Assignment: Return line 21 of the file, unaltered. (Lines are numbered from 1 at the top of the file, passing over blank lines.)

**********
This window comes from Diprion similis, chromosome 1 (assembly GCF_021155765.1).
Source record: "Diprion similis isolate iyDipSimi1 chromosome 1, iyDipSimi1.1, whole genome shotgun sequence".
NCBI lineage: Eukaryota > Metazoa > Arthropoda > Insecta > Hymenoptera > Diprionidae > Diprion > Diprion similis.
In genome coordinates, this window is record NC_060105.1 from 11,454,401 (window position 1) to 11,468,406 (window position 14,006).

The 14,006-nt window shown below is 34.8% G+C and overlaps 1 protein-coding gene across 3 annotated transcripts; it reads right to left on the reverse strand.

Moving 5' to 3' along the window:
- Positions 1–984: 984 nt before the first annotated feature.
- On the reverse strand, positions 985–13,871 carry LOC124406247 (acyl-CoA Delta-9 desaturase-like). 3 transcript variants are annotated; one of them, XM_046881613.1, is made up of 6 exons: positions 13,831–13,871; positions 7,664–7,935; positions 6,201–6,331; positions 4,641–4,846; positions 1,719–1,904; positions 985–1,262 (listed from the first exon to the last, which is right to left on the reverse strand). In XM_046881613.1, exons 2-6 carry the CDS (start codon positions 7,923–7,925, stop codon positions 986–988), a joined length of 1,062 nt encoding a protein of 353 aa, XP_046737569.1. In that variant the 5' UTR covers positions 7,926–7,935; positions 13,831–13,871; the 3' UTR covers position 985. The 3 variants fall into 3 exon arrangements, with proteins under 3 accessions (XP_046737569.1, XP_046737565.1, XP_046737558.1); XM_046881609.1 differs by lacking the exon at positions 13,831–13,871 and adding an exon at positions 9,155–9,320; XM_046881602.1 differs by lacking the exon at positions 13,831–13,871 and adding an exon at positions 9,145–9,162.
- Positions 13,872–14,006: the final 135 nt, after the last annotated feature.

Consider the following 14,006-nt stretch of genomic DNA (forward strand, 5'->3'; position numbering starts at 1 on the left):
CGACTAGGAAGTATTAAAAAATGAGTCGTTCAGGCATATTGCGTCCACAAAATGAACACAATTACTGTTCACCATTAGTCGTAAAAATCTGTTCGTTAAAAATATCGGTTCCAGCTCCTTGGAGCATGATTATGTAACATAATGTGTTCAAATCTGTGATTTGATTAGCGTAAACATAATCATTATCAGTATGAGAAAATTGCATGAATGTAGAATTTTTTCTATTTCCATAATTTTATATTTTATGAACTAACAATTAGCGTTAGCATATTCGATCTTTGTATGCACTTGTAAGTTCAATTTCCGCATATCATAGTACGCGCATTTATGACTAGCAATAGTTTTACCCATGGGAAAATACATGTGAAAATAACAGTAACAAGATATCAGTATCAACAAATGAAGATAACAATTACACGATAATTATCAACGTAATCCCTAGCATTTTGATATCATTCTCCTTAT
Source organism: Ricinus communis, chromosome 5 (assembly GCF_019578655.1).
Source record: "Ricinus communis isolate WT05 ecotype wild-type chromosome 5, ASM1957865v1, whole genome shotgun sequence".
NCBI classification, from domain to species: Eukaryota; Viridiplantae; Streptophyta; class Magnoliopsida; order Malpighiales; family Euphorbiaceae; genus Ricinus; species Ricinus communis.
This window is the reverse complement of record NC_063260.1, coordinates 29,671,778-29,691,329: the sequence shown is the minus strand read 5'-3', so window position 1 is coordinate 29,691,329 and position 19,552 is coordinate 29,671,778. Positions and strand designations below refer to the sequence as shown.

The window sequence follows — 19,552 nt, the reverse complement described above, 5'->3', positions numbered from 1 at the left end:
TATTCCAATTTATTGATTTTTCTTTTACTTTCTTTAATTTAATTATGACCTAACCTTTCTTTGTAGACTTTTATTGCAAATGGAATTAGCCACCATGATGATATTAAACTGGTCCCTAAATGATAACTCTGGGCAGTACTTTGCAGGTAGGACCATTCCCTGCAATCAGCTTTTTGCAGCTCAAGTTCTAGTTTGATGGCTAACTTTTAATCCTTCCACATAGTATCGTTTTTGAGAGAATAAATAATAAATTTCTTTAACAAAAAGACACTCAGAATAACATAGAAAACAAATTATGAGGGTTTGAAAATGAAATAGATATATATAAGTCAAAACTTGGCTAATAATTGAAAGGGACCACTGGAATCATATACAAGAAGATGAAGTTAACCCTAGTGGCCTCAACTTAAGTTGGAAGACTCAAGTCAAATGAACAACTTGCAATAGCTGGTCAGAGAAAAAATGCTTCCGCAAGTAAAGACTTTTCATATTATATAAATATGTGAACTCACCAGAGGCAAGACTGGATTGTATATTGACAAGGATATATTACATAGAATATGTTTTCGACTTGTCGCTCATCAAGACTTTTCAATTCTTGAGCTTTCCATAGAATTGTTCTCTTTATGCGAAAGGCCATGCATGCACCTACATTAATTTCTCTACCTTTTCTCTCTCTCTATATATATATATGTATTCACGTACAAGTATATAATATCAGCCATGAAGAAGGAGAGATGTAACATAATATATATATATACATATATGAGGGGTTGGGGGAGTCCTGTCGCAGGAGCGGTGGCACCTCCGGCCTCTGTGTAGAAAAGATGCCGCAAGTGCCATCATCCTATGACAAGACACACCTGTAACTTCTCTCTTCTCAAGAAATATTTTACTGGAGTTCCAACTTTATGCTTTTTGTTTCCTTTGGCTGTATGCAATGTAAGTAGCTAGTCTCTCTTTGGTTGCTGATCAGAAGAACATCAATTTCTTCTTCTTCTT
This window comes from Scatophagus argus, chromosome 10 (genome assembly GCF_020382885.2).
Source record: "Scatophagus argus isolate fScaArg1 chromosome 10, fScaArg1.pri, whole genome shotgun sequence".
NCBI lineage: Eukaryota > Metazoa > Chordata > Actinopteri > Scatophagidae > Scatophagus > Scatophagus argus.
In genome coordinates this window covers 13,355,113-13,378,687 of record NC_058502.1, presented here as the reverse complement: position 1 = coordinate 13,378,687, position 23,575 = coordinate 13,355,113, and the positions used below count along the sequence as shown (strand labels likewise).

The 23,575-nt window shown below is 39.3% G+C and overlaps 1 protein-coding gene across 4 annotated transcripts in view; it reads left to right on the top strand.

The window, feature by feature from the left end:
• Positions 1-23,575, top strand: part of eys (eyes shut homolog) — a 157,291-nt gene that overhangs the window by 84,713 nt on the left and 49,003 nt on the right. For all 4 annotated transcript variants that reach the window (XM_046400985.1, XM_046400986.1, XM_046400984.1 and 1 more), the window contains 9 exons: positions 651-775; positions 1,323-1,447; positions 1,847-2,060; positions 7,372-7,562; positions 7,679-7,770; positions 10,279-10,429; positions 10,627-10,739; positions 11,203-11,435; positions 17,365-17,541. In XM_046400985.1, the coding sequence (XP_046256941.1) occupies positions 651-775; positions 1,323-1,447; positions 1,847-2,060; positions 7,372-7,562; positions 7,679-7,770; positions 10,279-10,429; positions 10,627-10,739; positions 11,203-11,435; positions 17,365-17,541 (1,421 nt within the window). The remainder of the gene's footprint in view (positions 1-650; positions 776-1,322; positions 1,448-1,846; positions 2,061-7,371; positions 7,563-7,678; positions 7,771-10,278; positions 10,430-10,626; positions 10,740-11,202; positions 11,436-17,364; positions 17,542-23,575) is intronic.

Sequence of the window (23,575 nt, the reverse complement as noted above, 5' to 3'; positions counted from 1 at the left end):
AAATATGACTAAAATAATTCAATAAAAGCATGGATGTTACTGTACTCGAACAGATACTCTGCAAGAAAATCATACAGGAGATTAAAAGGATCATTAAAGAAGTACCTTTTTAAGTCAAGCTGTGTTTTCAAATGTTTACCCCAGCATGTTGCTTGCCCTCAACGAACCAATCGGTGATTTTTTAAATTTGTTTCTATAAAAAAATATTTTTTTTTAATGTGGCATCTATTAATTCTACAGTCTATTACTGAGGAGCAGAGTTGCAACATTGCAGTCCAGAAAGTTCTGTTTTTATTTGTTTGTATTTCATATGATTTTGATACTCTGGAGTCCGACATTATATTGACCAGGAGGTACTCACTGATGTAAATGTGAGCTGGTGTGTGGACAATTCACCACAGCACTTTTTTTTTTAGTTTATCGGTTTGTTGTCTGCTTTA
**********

In genome coordinates this window covers 13,355,113-13,378,687 of record NC_058502.1, presented here as the reverse complement: position 1 = coordinate 13,378,687, position 23,575 = coordinate 13,355,113, and the positions used below count along the sequence as shown (strand labels likewise).